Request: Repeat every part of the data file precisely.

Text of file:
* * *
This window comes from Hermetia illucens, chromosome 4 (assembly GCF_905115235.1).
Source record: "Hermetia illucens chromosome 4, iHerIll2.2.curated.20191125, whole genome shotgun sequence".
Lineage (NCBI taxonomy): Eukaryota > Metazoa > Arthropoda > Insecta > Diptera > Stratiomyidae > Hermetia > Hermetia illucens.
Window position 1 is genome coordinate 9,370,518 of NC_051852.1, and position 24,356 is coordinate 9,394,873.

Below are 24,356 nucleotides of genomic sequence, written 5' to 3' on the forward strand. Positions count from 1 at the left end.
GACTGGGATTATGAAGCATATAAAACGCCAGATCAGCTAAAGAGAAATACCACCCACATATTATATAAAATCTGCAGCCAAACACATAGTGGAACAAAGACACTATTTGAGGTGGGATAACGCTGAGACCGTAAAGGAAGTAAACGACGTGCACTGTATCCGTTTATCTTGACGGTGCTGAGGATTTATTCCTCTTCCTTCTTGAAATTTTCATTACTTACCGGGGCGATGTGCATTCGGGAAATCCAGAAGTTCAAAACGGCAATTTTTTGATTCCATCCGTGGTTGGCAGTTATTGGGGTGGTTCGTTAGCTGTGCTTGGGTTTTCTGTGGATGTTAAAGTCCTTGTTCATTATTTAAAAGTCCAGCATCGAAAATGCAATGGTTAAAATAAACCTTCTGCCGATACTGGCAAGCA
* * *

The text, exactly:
This window comes from Hermetia illucens, chromosome 4 (assembly GCF_905115235.1).
Source record: "Hermetia illucens chromosome 4, iHerIll2.2.curated.20191125, whole genome shotgun sequence".
Lineage (NCBI taxonomy): Eukaryota > Metazoa > Arthropoda > Insecta > Diptera > Stratiomyidae > Hermetia > Hermetia illucens.
Window position 1 is genome coordinate 9,370,518 of NC_051852.1, and position 24,356 is coordinate 9,394,873.

Below are 24,356 nucleotides of genomic sequence, written 5' to 3' on the forward strand. Positions count from 1 at the left end.
GACTGGGATTATGAAGCATATAAAACGCCAGATCAGCTAAAGAGAAATACCACCCACATATTATATAAAATCTGCAGCCAAACACATAGTGGAACAAAGACACTATTTGAGGTGGGATAACGCTGAGACCGTAAAGGAAGTAAACGACGTGCACTGTATCCGTTTATCTTGACGGTGCTGAGGATTTATTCCTCTTCCTTCTTGAAATTTTCATTACTTACCGGGGCGATGTGCATTCGGGAAATCCAGAAGTTCAAAACGGCAATTTTTTGATTCCATCCGTGGTTGGCAGTTATTGGGGTGGTTCGTTAGCTGTGCTTGGGTTTTCTGTGGATGTTAAAGTCCTTGTTCATTATTTAAAAGTCCAGCATCGAAAATGCAATGGTTAAAATAAACCTTCTGCCGATACTGGCAAGCA